‘Eurotrip’ travels the same old path

    Yet another raunchy teenage comedy, “Eurotrip” makes it painfully obvious why Americans, particularly American teenagers, have a bad name everywhere. Incorporating every cliché in the book and using blatant excuses for nudity and partying, the film leaves little to the imagination. Movie trailers that boast, “from the producers of ‘Road Trip’ and ‘Old School,’” simply advertise the fact that it has all been done before.

    Courtesy of Dreamworks

    The leading roles of Scott Thomas (Scott Mechlowicz) and Cooper Harris (Jacob Pitts) were breakthroughs for both actors. And, as one might expect, the acting is subpar. However, what they lacked in dramatic expertise, they made up for in personality. Mechlowicz creates an endearing, not to mention attractive, leading man — or, perhaps more appropriately, boy. In Pitts, viewers will find the classic loyal side-kick, not nearly as good-looking, but who bears the comedic brunt of the show and who might remind audiences of a younger David Spade.

    Jenny (Michelle Trachtenberg), who some may remember from “Harriet the Spy” and “Inspector Gadget,” is the typical girl who’s one of the guys, despite the fact that she is rather attractive. Trachtenberg’s character manages to grate on one’s nerves, compounded by the fact that her acting abilities are pitiable.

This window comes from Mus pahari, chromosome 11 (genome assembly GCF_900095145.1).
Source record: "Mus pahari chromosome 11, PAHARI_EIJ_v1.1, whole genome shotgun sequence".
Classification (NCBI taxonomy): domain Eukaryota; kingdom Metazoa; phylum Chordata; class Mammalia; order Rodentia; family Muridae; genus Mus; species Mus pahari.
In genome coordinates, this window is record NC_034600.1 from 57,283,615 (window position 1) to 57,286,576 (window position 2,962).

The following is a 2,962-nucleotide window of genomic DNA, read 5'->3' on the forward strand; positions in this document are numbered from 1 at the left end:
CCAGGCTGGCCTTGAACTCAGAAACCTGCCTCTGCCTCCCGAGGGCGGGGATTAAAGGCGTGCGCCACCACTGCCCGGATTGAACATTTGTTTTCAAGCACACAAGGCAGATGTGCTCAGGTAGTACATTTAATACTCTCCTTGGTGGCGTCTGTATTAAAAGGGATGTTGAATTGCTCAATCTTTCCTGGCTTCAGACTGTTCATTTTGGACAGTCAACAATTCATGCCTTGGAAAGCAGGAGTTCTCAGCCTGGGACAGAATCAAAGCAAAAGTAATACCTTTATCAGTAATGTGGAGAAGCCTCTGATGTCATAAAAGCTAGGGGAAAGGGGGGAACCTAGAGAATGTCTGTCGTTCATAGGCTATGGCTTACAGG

Viewers hoping to at least see some of Europe’s more famous and artsy landmarks will be disappointed. In countries where the drinking age is nonexistent and marijuana is legal, filmmakers sadly found the coffee houses of Amsterdam and nude beaches much more appealing than, say, the Louvre in France.

    However, setting aside the baudy clichés, the obvious European stereotypes and the unmistakably uncultured group of American teenagers, “Eurotrip” is not necessarily a bad way to spend an hour and a half of one’s life.

    Director Jeff Schaffer has created, for the most part, a likable group of characters and entertaining scenarios. Unexpected cameos from well-known actors in atypical roles will surprise and amuse all audiences. And one would be hard-pressed to find someone leaving the theater and not humming the catchy tune “Scotty Doesn’t Know.”

    Taking “Eurotrip” for what it’s worth (a rather unoriginal film about a group of recent high school graduates looking for a good time), one can sit back, relax and laugh themselves silly at the sexual and alcohol-influenced antics and adventures of four American teenagers lost in Europe.

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